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Tuhua (Mayor) Island Protected As Maori Reserve


Tuhua (Mayor) Island Protected As Maori Reserve

Conservation Minister Chris Carter today announced the formal protection of Tuhua (Mayor) Island as a Maori conservation area, the first island to receive such a status. Located 35km from Tauranga Harbour, Tuhua is a volcanic island rich in Maori history and home to pohutukawa and native birds such as tui and kereru.

The island already has wildlife reserve status and the seas around the northern end of it are also protected as a marine reserve.

Mr Carter said the new status as a Maori reserve formally protected the indigenous vegetation under a covenant with the Maori owners, the Tuhua Trust, and recognised the special cultural values of the island.

"This is the first offshore island that has been formally protected under a Nga Whenua Rahui kawenata (covenant)," he said.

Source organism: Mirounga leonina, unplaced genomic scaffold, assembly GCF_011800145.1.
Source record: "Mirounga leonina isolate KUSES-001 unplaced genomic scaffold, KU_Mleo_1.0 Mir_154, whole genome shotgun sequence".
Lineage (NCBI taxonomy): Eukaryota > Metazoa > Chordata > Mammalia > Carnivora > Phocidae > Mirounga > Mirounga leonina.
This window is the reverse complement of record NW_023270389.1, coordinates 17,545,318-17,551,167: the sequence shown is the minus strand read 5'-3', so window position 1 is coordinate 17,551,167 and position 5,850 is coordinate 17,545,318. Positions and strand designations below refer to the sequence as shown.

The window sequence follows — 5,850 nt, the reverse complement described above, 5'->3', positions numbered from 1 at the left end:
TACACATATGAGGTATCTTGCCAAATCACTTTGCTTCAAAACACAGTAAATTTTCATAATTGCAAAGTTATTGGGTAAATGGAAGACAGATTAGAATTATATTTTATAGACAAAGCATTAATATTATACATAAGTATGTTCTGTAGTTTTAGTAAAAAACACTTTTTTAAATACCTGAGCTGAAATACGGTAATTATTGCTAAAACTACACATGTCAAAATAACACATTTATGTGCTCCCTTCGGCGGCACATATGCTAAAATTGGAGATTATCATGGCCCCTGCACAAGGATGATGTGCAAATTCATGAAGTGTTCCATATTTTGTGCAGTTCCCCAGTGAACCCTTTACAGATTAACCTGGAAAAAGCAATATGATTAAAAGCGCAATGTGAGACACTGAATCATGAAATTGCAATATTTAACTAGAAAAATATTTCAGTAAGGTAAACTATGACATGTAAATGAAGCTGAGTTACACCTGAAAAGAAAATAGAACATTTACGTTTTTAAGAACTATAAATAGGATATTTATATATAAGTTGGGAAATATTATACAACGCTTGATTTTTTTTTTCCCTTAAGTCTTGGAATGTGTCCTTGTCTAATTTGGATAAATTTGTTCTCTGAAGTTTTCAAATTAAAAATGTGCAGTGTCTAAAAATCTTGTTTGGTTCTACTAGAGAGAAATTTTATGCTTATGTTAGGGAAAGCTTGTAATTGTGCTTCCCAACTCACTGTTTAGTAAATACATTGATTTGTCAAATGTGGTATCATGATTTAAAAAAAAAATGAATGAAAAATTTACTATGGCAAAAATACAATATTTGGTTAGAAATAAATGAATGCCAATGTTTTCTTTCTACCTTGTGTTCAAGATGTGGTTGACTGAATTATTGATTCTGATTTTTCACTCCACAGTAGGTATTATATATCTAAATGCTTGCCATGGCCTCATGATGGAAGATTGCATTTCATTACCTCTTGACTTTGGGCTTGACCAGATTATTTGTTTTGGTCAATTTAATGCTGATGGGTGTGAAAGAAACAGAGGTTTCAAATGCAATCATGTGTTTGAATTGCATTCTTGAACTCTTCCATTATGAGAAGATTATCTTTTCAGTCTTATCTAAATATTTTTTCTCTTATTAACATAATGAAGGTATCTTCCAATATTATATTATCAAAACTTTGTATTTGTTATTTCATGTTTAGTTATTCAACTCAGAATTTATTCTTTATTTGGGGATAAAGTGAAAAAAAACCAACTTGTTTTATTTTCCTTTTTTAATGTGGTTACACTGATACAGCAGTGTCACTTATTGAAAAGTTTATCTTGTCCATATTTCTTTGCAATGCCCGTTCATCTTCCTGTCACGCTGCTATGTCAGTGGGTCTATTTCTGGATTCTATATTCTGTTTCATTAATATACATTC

"I am delighted that future generations of Maori and Pakeha will be able to come here and see shining cuckoo, kingfishers and miromiro in their natural habitat."

Nga Whenua Rahui is a scheme established to protect Maori owned land that is valuable not just as a conservation area, but as a place of historical or spiritual significance to Maori.

The kawenata negotiated under the scheme place emphasis on Maori retaining ownership, management and control of their land, while agreeing to protect it as a reserve.

Tuhua island was occupied by Maori early in their history due to its rich deposits of the black glassy stone obsidian. It was the site of several fortress pa.

Nga Whenua Rahui chairman Tumu Te Heu Heu said that Tuhua Island was of "great cultural and spiritual significance to Maori".

"The formal protection of the native vegetation is an important step to ensuring this taonga is retained, " he said.

Tuhua Trust chairperson Magna Williams said the Trust's priority was to start work cleaning up derelict buildings on the island and to find a full-time caretaker of it.

A consideration payment of $160,000 has been paid to the trust in return for formally protecting its land.

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